2. Constantine the Great and Christianity. Constantine's vision and the Battle of the Milvian Bridge in a 9th-century Byzantine manuscript. During the reign of the Roman Emperor Constantine the Great (AD 306–337), Christianity began to transition to the dominant religion of the Roman Empire. Historians remain uncertain about Constantine's ...

  3. Constantine the Great. (play) Constantine the Great is a 1683 tragedy by the English writer Nathaniel Lee. It is based on the reign of the Roman Emperor Constantine the Great. It was first staged by the United Company at the Theatre Royal, Drury Lane in London. The epilogue was written by John Dryden .

  4. Constantine the Great ( Laitin: Flavius Valerius Aurelius Constantinus Augustus; 27 Februar c. 272 – 22 Mey 337), forby kent as Constantine I or Saunt Constantine, wis Roman Emperor frae 306 tae 337. Constantine wis the son o Flavius Valerius Constantius, a Roman airmy officer, an his consort Helena. His faither becam Caesar, the depute ...

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    Niš Constantine the Great Airport, located 4 km northwest of downtown Niš, in the suburbs of Medoševac and Popovac. It is the second-largest and second-busiest airport in Serbia, after Belgrade Nikola Tesla Airport.

    The first airfield serving the city of Niš was established in 1910, near the village of Donje Međurovo. In the 1930s, then-national airline company Aeroput used the airport for civil service. In 1935, Aeroput included a stop in Niš in its, back then domestic, route ...

    The expansion in traffic began in 2015 when low-cost airline Wizz Air launched flights to Basel and Malmö. Shortly after, Ryanair followed the suit by announcing flights to Berlin. In 2016, both Wizzair and Ryanair announced more flights from Niš, respectively Wizzair to ...

    In 2009, the Serbian Ministry of Internal Affairs and the Russian Ministry of Emergency Situations established a joint emergency response centre at the airport. In 2011, a Russian Mil Mi-26 and Beriev Be-200 were dispatched to this centre for aerial firefighting duties. The centre was completed and put into operation in 2012.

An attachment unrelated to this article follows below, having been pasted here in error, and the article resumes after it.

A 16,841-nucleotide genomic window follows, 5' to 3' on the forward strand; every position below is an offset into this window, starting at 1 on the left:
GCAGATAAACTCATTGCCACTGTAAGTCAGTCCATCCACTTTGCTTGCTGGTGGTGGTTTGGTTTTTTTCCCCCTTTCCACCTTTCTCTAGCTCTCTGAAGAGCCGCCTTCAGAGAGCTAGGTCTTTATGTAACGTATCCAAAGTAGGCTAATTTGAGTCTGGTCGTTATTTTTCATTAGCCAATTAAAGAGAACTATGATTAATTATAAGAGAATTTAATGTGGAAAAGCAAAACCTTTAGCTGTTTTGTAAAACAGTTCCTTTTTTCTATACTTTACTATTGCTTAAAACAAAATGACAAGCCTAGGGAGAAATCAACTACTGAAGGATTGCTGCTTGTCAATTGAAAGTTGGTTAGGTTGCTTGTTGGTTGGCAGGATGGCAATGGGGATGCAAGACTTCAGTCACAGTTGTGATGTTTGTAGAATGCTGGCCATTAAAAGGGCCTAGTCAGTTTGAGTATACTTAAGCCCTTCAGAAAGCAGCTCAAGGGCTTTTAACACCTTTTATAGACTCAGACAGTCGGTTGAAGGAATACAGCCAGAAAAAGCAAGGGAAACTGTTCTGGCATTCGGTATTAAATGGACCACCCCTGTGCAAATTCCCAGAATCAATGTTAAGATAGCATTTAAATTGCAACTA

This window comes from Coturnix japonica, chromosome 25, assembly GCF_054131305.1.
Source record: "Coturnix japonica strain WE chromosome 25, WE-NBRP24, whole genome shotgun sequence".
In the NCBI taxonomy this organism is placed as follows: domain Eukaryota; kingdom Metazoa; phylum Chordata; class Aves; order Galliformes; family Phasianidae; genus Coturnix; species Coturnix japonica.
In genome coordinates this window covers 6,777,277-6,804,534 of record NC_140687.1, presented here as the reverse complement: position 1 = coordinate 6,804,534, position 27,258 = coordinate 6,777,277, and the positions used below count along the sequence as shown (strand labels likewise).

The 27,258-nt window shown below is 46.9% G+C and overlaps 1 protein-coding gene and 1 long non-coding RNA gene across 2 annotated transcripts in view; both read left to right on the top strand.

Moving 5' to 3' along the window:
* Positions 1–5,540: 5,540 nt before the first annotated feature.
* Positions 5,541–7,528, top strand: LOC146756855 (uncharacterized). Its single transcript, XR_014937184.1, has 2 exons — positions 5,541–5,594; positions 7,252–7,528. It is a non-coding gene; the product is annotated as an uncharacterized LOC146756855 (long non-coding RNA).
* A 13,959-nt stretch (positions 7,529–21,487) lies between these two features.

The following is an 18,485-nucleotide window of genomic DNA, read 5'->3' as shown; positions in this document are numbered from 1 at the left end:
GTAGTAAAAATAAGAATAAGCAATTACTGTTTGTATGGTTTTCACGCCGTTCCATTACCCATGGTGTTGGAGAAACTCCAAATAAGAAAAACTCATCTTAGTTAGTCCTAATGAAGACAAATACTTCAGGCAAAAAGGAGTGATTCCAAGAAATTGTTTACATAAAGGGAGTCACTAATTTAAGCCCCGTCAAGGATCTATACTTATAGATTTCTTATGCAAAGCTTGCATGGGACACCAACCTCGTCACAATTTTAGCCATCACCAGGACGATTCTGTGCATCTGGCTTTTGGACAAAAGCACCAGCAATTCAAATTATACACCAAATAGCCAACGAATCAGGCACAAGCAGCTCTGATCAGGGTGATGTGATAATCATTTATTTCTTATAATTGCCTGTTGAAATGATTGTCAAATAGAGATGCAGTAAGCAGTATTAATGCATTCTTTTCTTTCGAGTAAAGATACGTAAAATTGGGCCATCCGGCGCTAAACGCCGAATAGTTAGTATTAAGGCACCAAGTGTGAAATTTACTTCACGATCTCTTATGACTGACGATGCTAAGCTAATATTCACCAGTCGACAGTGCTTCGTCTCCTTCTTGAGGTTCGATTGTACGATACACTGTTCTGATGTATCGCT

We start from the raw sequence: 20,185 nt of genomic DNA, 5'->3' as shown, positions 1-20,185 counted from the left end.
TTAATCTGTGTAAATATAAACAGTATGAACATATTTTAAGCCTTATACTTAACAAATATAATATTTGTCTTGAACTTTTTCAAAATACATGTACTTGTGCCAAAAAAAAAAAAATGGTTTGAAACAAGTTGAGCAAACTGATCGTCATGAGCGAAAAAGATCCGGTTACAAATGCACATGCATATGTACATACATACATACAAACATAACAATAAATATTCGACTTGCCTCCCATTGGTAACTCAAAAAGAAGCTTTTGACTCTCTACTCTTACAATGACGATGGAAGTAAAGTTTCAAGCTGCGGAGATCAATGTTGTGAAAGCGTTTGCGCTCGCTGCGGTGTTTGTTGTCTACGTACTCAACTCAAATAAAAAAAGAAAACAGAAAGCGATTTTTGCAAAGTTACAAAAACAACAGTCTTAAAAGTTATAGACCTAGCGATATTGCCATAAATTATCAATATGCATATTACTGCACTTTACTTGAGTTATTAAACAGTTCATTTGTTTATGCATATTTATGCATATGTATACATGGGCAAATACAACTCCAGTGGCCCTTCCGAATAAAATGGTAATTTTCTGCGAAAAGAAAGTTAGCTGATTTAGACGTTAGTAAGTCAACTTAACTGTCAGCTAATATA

There are two bus lines that connects airport to most of the Niš suburbs - line 34A and 34B. One single ticket costs 60 dinars and can be purchased in bus. Buses are available every 30 minutes.

    Taxi service is available at any time for any city destination and more.

    There are eight rent a car agencies available at the airport.

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    Constantine was a ruler of major importance, and he has always been a controversial figure. The fluctuations in his reputation reflect the nature of the ancient sources for his reign. These are abundant and detailed, but they have been strongly influenced by the official propaganda of the period and are often one-sided; no contemporaneous histories or biographies dealing with his life and rule have survived. The nearest replacement is Eusebius's Vita Constantini—a mixture of eulogy and hagiography written between AD 335 and circa AD 339—that extols Constantine's moral and religious virtues. The Vita creates a contentiously positive image of Constantine, and modern historians have frequently challenged its reliability. The fullest secular life of Constantine is the anonymous Origo Constantini, a work of uncertain date,which focuses on military and political events to the neglect of cultural and religious matters. Lactantius' De mortibus persecutorum, a political Christian pamphlet on...

    Flavius Valerius Constantinus, as he was originally named, was born in the city of Naissus (today Niš, Serbia), part of the Dardania province of Moesia on 27 February, probably c. AD 272. His father was Flavius Constantius, who was born in Dacia Ripensis, and a native of the province of Moesia. Constantine probably spent little time with his father who was an officer in the Roman army, part of the Emperor Aurelian's imperial bodyguard. Being described as a tolerant and politically skilled man, Constantius advanced through the ranks, earning the governorship of Dalmatia from Emperor Diocletian, another of Aurelian's companions from Illyricum, in 284 or 285. Constantine's mother was Helena, a Greek woman of low social standing from Helenopolis of Bithynia. It is uncertain whether she was legally married to Constantius or merely his concubine. His main language was Latin, and during his public speeches he needed Greek translators. In July AD 285, Diocletian declared Maximian, another c...